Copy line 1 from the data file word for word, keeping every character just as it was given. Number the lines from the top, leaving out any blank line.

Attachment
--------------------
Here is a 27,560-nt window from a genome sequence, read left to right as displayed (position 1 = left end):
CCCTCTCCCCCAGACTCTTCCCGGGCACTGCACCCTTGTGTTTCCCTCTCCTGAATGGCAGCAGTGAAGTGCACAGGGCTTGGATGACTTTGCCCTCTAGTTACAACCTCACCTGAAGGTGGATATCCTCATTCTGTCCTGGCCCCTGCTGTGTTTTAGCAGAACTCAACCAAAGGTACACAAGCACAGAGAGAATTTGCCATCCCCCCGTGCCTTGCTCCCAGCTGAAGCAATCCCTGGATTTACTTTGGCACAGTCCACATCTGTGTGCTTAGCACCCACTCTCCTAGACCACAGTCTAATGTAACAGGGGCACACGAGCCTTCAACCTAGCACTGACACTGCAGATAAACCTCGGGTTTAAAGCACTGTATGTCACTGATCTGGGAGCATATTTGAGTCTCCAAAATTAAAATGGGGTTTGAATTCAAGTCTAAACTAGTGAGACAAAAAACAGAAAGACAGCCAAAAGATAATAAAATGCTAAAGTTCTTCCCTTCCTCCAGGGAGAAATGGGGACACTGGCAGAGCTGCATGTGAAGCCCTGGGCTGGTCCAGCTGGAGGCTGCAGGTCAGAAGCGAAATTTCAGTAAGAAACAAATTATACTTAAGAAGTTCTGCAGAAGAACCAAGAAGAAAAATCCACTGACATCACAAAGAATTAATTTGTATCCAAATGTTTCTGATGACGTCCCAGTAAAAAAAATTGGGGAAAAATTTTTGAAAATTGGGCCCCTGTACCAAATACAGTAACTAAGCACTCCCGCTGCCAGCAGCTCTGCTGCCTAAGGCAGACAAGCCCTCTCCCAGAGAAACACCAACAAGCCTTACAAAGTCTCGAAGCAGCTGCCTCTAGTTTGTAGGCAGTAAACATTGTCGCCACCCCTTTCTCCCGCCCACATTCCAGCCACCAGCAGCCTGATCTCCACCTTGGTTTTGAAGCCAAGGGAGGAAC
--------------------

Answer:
Here is a 27,560-nt window from a genome sequence, read left to right as displayed (position 1 = left end):